"Public space has always been contested. But it is also open to different cultural readings at different times and in different places".
From: One Hundred & One Hosannas for Architecture: A Chronicle of Architectural Culture in Millennial Ireland
by Shane O'Toole. Gandon Editions, 2017.
First published in The Sunday Times, March 26, 2006: 'Reclaiming the streets')
It's not easy to find a seat in the centre of Dublin. If you want to buy a coffee, there's plenty of choice. But if you fancy just sitting and dreaming or resting your legs while shopping, you'd better head for the boardwalk. Or at least be near a public park. Otherwise, there's not a seat in sight between Parnell Square and St Stephen's Green. It is hardly a pedestrian-friendly gesture, but the city council says there is a perception that benches attract people who don't move on, so they're not suitable street furniture.
Public space has always been contested. But it is also open to different cultural readings at different times and in different places. For some – as in America, where even the city footpaths are privately owned, belonging to the buildings they front – it is normal that public space is in private hands, while for others, public space should be literally and psychologically free of charge. Earlier this month, 400,000 people braved the elements to watch the annual St Patrick's spectacle pass through the streets of the capital. Less than three weeks earlier, however, riots had scarred the same streets following the aborted Love Ulster parade, resulting in scenes of anarchy.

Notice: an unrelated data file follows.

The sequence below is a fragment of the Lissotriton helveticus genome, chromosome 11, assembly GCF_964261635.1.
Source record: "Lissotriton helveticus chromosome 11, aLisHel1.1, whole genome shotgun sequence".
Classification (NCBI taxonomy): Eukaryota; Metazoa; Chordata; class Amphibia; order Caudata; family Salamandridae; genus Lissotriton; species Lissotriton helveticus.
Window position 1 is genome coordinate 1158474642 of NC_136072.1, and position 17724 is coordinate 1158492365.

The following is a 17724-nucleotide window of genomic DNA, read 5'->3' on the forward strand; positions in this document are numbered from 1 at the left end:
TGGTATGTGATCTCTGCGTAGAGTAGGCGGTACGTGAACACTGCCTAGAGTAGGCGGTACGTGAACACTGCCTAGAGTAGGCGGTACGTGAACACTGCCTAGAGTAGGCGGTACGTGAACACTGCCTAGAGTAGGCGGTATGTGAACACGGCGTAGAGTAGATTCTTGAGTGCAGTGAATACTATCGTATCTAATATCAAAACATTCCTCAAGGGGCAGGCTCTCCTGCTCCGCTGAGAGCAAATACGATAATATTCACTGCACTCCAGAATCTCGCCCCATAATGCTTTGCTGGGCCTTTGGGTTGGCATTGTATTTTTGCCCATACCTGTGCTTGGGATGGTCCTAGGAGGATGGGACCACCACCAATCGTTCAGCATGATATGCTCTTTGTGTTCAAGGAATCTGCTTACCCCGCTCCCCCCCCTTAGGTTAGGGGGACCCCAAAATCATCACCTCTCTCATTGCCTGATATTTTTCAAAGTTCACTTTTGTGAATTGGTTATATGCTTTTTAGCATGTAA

The recent events have focussed attention on the questions surrounding public spaces in Ireland. What is public space? Is its nature changing and, if so, how? Will it remain the artery of commerce and a stage for political protest and demonstration or is its future primarily as a locus of celebration and mass entertainment? Who pays? And whose space is it anyway?
In Europe, the understanding of what constitutes public space was codified in 1748 by Giambattista Nolli in his exquisitely engraved map of Rome, widely regarded as one of the most important urban documents ever created. Nolli’s map reveals the intimate boundaries of public and private space within the city: by treating the lobbies, courts and interior spaces of public buildings equally with streets and squares, he delineated the true extent of the stage where Rome’s civic life was lived. The first Ordnance Survey maps of Dublin, published in 1847, took their cue from Nolli, accurately depicting the ground floor plans of virtually all public buildings, including banks, schools and churches. (The 33 large-scale maps record Dublin 40 years after the Act of Union, by which time the Hibernian metropolis created by the Georgians had declined from being the 2nd to the 10th city of the United Kingdom.)
Now, as then, our public space is not homogeneous. It includes parks and buildings as well as streets and squares; its ownership may be public or private – and the nature of our access to it can vary greatly. We are often granted access only under licence. Trinity College, with its majestic sequence of squares and passages, is a case in point. Another is the Setanta centre, where a notice reads: 'The owners permit members of the public to use the walkways of these premises from Nassau Street to Setanta Place and vice versa on the pure understanding that no liability for injuries, loss or damages will attach to them, subject always to their right to revoke this permission at any time.'
Some public space can be taken away or privatised – as happened in recent years when both the American embassy in Ballsbridge and the Central Bank in Dame Street withdrew behind tall railings. The 18th-century Rotunda Pleasure Gardens in Parnell Square have long since vanished under the tide of development at the hospital, although plans for their reinstatement are mooted. Merrion Square opened as a public park in 1974 when the Archdiocese of Dublin abandoned plans to build a Catholic cathedral on the site. (Fitzwilliam Square, on the other hand, remains private.) The parks, long our most cherished public spaces, have their own security wardens. They close in the evenings. Bye-laws prohibit cycling and walking on the grass.